HL Deb 14 March 1977 vol 380 cc1259-60

My Lords, I beg leave to ask the Question which stands in my name on the Order Paper.

The Question was as follows:

To ask Her Majesty's Government whether in view of widespread and repeated protests against the granting of a licence to import 20,000 Coho salmon ova from the Pacific coast of North America to the West of Scotland with possible danger to stocks of Salmo Salar in British rivers, this licence will be reviewed forthwith not only with regard to the danger of disease but also on ecological grounds.


My Lords, my right honourable friend the Secretary of State for Scotland will be reviewing the granting of this licence on disease grounds when he has fully considered the views of those who have been consulted. As I explained in my Answer to the noble Lord, Lord Chelwood, on 22nd February, the licence was granted in terms of the Diseases of Fish Act 1937. That Act relates only to the prevention of the spreading of disease among salmon and freshwater fish. While I appreciate the noble Lord's anxieties from an ecological standpoint, there is no statutory basis for reviewing the licence on those grounds. My right honourable friend is, however, looking further at the statutory provisions.


My Lords, I should like to thank the noble Lord for that reply, which I take to be encouraging. Will he bear in mind that, arising out of it, there is a tremendous weight of responsible opinion who regard this experiment as a very real risk? Surely our own Salmo Salar is such a precious asset that we are not entitled to take a risk at all.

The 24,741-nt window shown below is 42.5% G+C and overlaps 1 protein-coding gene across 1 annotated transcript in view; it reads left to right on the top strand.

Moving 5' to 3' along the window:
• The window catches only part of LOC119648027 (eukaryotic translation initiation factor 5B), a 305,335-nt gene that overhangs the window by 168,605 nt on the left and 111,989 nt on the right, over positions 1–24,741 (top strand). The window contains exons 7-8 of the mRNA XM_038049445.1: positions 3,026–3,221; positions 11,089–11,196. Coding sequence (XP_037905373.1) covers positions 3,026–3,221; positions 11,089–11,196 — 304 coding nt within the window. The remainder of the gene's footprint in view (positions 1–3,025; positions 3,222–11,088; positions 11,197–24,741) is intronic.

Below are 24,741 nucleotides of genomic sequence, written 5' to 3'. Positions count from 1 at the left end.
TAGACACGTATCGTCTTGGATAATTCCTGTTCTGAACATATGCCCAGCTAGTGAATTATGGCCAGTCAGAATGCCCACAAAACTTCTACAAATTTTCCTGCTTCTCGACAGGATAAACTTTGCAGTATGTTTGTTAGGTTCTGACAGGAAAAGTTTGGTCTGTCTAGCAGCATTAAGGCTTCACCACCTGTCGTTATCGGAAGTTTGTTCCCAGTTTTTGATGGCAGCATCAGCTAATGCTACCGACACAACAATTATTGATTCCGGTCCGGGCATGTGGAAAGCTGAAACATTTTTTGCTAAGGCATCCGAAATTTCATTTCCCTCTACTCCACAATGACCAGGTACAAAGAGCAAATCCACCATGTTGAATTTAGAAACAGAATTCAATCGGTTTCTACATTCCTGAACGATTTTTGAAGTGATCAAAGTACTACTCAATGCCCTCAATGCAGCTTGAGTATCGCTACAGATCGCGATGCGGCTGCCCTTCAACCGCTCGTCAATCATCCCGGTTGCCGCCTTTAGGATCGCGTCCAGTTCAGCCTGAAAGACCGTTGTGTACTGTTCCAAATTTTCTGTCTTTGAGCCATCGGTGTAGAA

My Lords, I should stress to your Lordships' House that only a provisional licence has been granted. The fish are disease-free and under very strict conditions of quarantine.

The Earl of ONSLOW

My Lords, is the noble Lord aware of, and will he bear in mind, the dangers which have arisen from introducing foreign species into other countries; for instance, the introduction of the rabbit into Australia, the rat into New Zealand and the terrible depridations which the mink has made in this country? Another example is the grey squirrel. Will the noble Lord impress on his colleagues the dangers that could arise from the introduction of a voracious feeder such as the Coho salmon into the Scottish waters?


My Lords, no firm conclusion has been reached in this regard, but my right honourable friend's scientific advisers are giving active consideration to the Coho salmon in its natural habitat at this moment.


My Lords, will the noble Lord make sure that no risks are run in this matter, for the following reasons: first, because of the great amount of legislation that exists to protect salmon in Scotland which would be undermined if there were real risk; and, secondly, because of the enormous amount that the salmon contribute to local government finance through ratings?


My Lords, I appreciate the noble Lord's concern. I can assure him that the quarantine premises are, as I have indicated, part of a research establishment, and all effluent is being chemically sterilised. In addition, my right honourable friend's scientific advisers are free to move in for examination at any time.

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